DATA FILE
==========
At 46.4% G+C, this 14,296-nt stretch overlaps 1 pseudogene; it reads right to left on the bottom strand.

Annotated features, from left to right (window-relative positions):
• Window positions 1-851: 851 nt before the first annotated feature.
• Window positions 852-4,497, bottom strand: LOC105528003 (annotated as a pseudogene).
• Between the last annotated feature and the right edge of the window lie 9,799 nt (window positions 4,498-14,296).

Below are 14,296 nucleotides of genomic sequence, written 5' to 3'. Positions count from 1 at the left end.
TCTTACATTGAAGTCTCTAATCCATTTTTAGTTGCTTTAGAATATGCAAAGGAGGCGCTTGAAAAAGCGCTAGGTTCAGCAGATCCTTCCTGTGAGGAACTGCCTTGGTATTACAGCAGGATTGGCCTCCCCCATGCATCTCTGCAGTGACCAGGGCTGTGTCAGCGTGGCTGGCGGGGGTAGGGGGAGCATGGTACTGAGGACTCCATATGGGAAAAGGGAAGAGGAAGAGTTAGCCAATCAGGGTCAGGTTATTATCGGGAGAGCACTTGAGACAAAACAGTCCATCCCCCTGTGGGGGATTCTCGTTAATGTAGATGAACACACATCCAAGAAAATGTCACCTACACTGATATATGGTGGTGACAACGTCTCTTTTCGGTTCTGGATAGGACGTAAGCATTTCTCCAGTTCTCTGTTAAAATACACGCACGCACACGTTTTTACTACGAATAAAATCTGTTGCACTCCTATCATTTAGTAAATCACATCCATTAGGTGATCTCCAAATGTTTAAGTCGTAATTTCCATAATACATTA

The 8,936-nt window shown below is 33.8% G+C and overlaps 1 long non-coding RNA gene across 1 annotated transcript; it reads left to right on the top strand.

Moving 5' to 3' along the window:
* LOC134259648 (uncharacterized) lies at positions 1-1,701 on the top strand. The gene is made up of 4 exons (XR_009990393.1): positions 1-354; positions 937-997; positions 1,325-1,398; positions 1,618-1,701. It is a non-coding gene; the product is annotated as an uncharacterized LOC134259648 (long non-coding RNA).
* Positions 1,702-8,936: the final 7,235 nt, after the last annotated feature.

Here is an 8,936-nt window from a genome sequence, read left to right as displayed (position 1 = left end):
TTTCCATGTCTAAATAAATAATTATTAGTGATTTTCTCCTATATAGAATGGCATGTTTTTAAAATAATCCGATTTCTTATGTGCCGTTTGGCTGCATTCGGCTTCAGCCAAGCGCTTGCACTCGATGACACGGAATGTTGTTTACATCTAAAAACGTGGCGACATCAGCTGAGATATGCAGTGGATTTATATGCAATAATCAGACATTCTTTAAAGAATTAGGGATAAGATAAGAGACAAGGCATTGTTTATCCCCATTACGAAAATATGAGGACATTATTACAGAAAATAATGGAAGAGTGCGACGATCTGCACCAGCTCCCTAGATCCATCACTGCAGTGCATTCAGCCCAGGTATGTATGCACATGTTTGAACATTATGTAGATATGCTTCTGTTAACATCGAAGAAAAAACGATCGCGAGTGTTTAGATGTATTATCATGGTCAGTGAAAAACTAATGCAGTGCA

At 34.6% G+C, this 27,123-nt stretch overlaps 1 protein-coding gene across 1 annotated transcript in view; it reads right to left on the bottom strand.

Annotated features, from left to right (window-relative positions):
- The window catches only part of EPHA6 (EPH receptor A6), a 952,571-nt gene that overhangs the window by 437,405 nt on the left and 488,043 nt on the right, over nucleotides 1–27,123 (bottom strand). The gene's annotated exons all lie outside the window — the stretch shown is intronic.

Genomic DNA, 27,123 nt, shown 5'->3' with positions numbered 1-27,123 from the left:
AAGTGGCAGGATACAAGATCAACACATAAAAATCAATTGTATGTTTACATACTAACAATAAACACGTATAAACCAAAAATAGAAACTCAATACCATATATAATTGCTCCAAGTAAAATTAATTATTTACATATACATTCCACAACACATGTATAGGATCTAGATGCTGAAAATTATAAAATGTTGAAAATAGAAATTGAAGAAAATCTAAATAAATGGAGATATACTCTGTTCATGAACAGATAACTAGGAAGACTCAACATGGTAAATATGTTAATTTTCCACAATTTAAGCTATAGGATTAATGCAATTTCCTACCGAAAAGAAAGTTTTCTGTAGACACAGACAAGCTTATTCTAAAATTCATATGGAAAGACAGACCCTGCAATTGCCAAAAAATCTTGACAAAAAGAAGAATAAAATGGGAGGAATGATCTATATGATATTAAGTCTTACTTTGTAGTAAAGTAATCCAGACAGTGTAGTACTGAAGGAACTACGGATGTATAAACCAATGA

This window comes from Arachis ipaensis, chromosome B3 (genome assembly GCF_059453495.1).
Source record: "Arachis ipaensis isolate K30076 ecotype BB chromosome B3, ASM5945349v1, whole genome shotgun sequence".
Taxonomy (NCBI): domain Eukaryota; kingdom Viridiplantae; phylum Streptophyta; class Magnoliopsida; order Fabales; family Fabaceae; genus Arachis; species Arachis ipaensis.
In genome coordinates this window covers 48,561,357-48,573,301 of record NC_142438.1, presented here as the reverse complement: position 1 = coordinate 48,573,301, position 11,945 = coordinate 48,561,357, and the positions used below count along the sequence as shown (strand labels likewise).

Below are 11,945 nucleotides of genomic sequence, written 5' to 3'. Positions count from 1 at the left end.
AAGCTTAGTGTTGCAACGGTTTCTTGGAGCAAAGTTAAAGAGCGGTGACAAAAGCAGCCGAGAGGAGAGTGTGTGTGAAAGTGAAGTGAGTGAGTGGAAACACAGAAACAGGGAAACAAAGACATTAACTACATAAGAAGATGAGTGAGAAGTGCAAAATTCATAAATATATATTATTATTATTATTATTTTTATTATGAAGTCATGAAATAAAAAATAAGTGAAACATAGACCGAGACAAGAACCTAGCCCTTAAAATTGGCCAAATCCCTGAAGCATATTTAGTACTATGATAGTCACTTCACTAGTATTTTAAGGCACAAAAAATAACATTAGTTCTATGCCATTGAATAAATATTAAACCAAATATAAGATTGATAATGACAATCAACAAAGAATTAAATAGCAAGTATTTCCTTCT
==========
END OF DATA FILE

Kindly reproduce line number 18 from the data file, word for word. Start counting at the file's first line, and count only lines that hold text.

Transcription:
AAGTGGCAGGATACAAGATCAACACATAAAAATCAATTGTATGTTTACATACTAACAATAAACACGTATAAACCAAAAATAGAAACTCAATACCATATATAATTGCTCCAAGTAAAATTAATTATTTACATATACATTCCACAACACATGTATAGGATCTAGATGCTGAAAATTATAAAATGTTGAAAATAGAAATTGAAGAAAATCTAAATAAATGGAGATATACTCTGTTCATGAACAGATAACTAGGAAGACTCAACATGGTAAATATGTTAATTTTCCACAATTTAAGCTATAGGATTAATGCAATTTCCTACCGAAAAGAAAGTTTTCTGTAGACACAGACAAGCTTATTCTAAAATTCATATGGAAAGACAGACCCTGCAATTGCCAAAAAATCTTGACAAAAAGAAGAATAAAATGGGAGGAATGATCTATATGATATTAAGTCTTACTTTGTAGTAAAGTAATCCAGACAGTGTAGTACTGAAGGAACTACGGATGTATAAACCAATGA